The Aftermath Of Iraq

[ Posted Thursday, March 21st, 2013 – 17:01 UTC ]

Ten years ago this week, America went to war in Iraq for the second time. Saddam Hussein had nothing to do with 9/11, but that certainly didn't stop us from invading. Jingoism ran high in the supposedly-liberal press, and only a few voices were raised against the war in Congress. But plenty of others have been rehashing the whole run-up to the Iraq War, and plenty have been busy this week pointing out all the mistakes that were made along the way. I leave all that to others, though, for now. Instead, what I am left thinking ten years after the initial invasion is how badly America's record is when it comes to cleaning up afterwards.

Every time America involves herself in wars in smallish foreign countries, the reconstruction effort is always an afterthought, and is always carried out on a very ad hoc basis. Even the Marshall Plan -- the most successful of all such efforts -- was also thrown together from scratch. Why not, instead, create some sort of "Department of Nation-Building" at the federal level? The phrase does have a lot of negative connotations -- nation-building isn't seen in a very good light these days, but this is precisely why the idea is needed. America hasn't been very successful at nation-building efforts because we enter into each one from scratch, with no real knowledge base of what works and what doesn't.

Imagine America fighting in some future conflict halfway around the world. When the "shock and awe" is over and the occupation of the country is begun, instead of being led by people who have no clue what they are doing, experts would take over and direct reconstruction efforts. Imagine people whose whole lives and careers are centered on creating the nuts and bolts of new societies from the rubble of war or other disaster, and imagine such expertise ready and available to be called on to hit the ground running after some pacification effort or another.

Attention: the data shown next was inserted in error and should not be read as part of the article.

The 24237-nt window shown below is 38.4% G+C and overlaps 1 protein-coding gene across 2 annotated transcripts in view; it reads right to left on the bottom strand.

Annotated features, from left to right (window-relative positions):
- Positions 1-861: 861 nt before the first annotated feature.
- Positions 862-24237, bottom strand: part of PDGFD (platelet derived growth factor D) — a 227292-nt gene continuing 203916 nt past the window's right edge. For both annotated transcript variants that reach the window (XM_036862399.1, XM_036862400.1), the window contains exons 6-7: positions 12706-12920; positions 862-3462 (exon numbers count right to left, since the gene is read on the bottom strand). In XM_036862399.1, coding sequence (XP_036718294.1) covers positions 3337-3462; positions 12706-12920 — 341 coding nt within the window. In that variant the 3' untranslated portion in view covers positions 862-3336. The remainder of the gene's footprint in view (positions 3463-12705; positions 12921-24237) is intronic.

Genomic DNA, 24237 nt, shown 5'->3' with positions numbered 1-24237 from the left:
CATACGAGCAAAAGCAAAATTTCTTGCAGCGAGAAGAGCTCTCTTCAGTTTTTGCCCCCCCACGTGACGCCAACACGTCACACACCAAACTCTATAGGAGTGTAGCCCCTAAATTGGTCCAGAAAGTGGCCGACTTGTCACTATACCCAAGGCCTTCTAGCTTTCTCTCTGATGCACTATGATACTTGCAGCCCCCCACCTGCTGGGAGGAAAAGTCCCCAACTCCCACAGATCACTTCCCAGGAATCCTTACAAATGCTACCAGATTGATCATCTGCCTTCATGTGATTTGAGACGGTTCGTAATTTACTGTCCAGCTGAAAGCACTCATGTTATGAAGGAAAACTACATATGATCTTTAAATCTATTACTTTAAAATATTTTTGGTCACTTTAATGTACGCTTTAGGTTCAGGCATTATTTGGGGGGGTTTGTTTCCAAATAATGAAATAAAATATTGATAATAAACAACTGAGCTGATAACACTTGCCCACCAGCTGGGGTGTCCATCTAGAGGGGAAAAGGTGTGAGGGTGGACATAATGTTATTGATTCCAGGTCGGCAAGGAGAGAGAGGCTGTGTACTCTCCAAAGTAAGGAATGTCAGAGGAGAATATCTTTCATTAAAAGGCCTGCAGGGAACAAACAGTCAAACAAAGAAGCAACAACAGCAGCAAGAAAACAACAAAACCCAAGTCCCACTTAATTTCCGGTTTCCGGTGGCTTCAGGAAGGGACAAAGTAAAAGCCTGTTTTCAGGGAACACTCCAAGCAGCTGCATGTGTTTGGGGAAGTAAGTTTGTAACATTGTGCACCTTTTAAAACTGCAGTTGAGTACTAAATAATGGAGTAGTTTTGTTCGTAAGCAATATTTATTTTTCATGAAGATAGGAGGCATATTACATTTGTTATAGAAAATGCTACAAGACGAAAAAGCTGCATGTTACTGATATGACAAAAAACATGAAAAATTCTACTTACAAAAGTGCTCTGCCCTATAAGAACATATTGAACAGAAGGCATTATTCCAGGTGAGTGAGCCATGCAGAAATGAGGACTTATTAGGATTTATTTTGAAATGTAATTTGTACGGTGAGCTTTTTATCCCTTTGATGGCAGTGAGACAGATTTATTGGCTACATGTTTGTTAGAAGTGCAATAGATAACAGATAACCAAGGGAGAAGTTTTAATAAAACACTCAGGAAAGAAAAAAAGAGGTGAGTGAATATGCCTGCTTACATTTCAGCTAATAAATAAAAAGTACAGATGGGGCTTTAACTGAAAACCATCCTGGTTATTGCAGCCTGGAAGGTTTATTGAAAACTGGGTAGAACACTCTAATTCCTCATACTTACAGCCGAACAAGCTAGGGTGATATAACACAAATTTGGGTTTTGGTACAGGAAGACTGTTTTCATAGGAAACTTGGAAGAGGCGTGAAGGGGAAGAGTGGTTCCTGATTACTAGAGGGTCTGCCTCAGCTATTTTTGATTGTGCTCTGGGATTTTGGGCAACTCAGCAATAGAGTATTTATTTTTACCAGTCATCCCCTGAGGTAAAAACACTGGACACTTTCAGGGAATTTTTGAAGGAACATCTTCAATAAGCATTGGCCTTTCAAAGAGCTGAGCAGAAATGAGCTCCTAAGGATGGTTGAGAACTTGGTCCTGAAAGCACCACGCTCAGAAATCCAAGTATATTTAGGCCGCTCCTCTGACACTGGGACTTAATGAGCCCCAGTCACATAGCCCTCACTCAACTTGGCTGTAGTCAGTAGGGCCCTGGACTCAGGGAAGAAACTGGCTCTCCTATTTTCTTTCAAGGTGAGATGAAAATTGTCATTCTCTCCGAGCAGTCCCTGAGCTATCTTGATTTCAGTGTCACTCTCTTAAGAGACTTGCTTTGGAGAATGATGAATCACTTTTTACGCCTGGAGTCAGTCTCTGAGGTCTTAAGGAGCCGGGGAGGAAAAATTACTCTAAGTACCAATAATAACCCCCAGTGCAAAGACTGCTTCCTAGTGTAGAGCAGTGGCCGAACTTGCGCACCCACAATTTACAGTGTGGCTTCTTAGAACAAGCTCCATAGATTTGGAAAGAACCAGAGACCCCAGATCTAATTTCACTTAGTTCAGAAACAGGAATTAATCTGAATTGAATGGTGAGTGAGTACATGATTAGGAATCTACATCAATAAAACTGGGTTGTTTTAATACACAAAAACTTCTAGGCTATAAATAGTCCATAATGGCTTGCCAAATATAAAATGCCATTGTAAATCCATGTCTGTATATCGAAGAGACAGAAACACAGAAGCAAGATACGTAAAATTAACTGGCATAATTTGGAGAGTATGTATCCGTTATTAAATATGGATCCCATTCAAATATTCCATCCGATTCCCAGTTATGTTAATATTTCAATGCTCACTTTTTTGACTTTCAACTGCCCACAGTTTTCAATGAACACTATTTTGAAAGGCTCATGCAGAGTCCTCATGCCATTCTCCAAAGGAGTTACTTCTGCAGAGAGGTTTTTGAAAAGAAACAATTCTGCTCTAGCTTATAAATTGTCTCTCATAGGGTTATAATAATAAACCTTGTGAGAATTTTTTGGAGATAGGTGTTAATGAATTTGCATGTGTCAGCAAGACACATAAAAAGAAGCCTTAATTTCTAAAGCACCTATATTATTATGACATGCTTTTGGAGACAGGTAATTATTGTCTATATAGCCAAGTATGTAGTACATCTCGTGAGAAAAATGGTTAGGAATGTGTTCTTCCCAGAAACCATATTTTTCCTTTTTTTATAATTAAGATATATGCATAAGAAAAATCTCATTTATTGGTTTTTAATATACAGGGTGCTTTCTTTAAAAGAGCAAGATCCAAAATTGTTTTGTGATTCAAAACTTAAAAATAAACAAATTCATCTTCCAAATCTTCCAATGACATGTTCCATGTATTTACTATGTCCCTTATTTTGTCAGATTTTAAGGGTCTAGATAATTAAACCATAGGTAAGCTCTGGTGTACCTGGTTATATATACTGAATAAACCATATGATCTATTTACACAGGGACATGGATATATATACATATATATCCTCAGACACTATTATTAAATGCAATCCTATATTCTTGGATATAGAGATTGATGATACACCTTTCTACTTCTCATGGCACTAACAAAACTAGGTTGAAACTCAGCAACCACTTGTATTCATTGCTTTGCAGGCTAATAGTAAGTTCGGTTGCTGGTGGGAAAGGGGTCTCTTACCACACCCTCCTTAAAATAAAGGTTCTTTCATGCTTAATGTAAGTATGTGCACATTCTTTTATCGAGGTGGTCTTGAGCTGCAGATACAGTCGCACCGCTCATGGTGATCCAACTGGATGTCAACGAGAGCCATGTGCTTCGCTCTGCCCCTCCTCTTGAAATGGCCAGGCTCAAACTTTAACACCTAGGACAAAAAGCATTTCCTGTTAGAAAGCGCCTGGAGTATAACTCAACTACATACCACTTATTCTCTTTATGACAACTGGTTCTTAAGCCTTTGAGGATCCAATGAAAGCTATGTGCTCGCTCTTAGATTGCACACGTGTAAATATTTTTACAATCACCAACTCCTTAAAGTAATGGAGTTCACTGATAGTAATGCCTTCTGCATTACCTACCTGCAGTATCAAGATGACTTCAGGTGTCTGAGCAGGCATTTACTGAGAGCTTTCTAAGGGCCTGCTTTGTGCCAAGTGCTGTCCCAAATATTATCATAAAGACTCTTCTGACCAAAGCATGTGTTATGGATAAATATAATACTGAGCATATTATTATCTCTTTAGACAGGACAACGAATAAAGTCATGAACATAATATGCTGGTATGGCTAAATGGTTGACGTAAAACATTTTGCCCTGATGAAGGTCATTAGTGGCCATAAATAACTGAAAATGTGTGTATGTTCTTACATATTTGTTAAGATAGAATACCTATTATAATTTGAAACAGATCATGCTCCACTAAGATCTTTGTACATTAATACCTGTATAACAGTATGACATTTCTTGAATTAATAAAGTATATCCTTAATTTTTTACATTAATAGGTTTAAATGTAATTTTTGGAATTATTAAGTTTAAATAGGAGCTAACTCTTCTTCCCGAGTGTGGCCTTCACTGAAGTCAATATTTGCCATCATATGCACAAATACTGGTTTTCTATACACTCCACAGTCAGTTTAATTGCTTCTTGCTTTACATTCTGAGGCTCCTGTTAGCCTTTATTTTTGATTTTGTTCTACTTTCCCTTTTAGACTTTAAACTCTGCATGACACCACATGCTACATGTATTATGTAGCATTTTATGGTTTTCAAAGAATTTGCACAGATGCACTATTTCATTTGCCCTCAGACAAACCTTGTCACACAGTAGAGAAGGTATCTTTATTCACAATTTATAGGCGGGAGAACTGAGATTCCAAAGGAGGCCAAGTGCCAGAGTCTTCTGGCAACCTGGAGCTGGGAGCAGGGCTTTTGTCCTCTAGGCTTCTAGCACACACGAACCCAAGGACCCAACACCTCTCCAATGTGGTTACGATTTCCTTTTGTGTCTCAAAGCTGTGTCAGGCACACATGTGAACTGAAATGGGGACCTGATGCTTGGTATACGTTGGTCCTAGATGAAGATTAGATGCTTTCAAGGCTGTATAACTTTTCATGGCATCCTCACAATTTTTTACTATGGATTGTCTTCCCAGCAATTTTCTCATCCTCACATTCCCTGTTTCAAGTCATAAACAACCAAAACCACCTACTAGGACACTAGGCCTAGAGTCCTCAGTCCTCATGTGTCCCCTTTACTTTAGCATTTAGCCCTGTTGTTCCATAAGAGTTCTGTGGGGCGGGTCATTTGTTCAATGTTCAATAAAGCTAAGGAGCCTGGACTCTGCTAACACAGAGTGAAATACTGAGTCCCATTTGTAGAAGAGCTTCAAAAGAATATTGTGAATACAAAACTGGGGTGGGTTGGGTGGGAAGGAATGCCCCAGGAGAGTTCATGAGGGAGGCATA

Iraq's reconstruction efforts were, for the most part, a new textbook example of "what not to do." Ineptitude reigned. A final report was just issued by the Inspector General for Iraq Reconstruction, Stuart Bowen, which stated that at least eight billion dollars was wasted in Iraq. That's "at least," mind you -- the report also stated that the final total would doubtless be much higher if every single account were fully audited. That is a whale of a lot of waste and abuse and corruption.

Of course, the idea of planning ahead to avoid incompetence is not really a new one. One of the biggest reasons that the reconstruction of Iraq was such a fiasco was political in nature. The Bush administration sent in very young people who were ideologically pure when it came to setting up a conservative Utopia, but who in reality had no clue what they were doing. Before they did so, they tossed into the garbage can an extensive and well-thought-out framework of how to rebuild Iraq that the State Department had put together. Things would no doubt have been different if this had been used as a blueprint for Iraq rather than Republican dogma.

There's a saying the Irish use to describe what happened back in the 1920s after their war of independence from Britain. "We won the war," they'll tell you, "but we lost the peace." The reasons behind this are many (and unrelated to the subject at hand), but suffice it to say that the phrase works pretty well for quite a number of conflicts America has fought since World War II. We win the warfare part of the struggle, but then we fall down on the job of putting together any sort of representative democracy and working infrastructure in the aftermath. We win the war, and then we go right ahead and lose the peace -- over and over again.

This leaves the rest of the world with the impression of American military might, and also of American governmental incompetence. To bring the impression home, it's like the aftermath of Katrina -- sheer incompetence for no apparent reason other than politics.